13. Mr. Sorabji urged that it is hardly believable that such vital statements went unnoticed by the lawyers appearing for the writ petitioners, particularly in the circumstances which indicate that having by their acts and conducts, joined the B.J.P. for all practical purposes, it was only natural that a statement was made in the writ petitions that they had not left the B.J.P. Mr.Sorabji submitted that far from being a mistake, the statement had been deliberately made on account of their conduct after the allegations were madethat the writ petitioners had not only supported the B.J.P.-led Government, but had also participated therein by taking oath as Ministers in the Government led by Shri B.S. Yeddiyurappa as the leader of the B.J.P. Legislature Party. Mr.Sorabji laid special stress on the wording of paragraph 9 of the reply filed by the writ petitioners in which it was categorically stated that since Shri B.S. Yeddiyurappa had forfeited the confidence of the Speaker to continue as the Chief Minister, in the interest of the State, the people of Karnataka and the B.J.P., the concerned writ petitioners had withdrawn their support from the Government headed by Shri B.S. Yeddiyurappa as the Chief Minister.
14. Mr. Sorabji also emphasized the fact that in the application filed by the writ petitioners under Order VI Rule 17 C.P.C., the writ petitioners had not indicated in paragraph 4 thereof as to who had given the instructions to the lawyers concerned to draft the writ petitions, nor had the names of the lawyers been disclosed and in the absence of such relevant information, it could not be presumed that the statements made in paragraph 9 of the writ petitions were unintentional or had been made through oversight.
15. Mr. Sorabji ended on the note that the observation of the High Court that if the amendment was allowed, no one, including the Petitioners herein, would be prejudiced in any way, was also entirely erroneous, inasmuch as, if the prayer for amendment had been disallowed, the Petitioners herein would have been entitled to the benefit of the admission made by the writ petitioners, which would have, in fact, cut away the very foundation of the writ petitioners' case.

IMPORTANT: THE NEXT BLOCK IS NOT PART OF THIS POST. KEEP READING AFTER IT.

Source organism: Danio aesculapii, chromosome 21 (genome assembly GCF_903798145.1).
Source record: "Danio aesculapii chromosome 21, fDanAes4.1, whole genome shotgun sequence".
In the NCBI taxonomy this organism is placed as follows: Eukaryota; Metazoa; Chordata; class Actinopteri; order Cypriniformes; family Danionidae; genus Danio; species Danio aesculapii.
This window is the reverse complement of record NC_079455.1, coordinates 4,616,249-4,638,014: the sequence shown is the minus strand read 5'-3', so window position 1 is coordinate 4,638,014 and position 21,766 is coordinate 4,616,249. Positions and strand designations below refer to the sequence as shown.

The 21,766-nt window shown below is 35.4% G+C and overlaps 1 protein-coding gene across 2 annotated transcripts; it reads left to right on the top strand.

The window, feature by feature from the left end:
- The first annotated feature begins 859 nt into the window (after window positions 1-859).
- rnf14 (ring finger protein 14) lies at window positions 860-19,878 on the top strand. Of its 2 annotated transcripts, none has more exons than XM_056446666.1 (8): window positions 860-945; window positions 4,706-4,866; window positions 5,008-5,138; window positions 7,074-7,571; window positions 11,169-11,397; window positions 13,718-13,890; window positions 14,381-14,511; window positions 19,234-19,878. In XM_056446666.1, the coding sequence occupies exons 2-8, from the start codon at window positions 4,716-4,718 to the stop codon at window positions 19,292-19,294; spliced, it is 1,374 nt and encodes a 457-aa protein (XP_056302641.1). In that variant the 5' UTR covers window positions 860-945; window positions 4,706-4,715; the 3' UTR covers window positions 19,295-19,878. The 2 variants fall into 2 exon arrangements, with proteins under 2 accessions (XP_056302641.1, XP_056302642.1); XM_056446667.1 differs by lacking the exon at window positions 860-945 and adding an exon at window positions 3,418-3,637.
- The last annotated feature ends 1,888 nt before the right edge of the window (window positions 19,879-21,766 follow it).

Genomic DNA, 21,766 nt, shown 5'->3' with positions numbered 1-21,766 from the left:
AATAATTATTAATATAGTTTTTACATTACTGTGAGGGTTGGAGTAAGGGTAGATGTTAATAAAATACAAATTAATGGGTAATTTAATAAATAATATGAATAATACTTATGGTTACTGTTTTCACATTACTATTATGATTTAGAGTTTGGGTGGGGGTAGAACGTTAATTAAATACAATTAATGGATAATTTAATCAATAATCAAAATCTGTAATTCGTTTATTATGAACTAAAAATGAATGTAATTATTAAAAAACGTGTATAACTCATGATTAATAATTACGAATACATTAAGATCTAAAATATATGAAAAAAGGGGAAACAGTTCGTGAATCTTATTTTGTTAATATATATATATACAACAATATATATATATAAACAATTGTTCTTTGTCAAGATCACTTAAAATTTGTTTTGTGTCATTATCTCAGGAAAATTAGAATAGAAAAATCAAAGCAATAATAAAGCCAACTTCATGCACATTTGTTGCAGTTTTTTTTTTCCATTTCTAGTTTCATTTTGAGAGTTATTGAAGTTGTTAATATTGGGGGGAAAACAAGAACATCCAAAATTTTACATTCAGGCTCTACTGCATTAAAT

16. Replying to the case made out on behalf of the writ petitioners herein, Mr. P.P. Rao, learned Senior Advocate, contended that admittedly there were two sets of cases relating to the disqualification of 11 B.J.P. M.L.As. and the disqualification of 5 independent M.L.As., where the facts are similar, although, the grounds of disqualification in the two cases are entirely different. In the first case, the ground of attack was that the said 11 M.L.As. had "voluntarily given up their membership of B.J.P.", and had thereby incurred the disqualification under paragraph2(1)(a) of the Tenth Schedule to the Constitution. In the second case, the ground is that the independent M.L.As. having joined the B.J.P. by extending support to the B.J.P. Government soon after their election, had incurred disqualification under paragraph 2(2) of the Tenth Schedule. The two sets of M.L.As. had addressed similar letters to the Governor on 6th October, 2010, intimating their intention to withdraw the support to the Government led by Chief Minister, Shri B.S. Yeddiyurappa, whose corruption, nepotism and favoritism had become unbearable. On the said basis, on the very same day the Governor requested the Chief Minister to prove his majority on the Floor of the House on or before 12th October, 2010.Mr. Rao submitted that apprehending that on account of the withdrawal of the support of 16 M.L.As., he would not be able to win the trust vote, the Chief Minister, with the help of the Speaker, chose to manipulate the trust vote by getting all the 16M.L.As., who had withdrawn their support to him, disqualified before the Assembly met on 11thOctober, 2010, at 10.00 a.m. for the trust vote.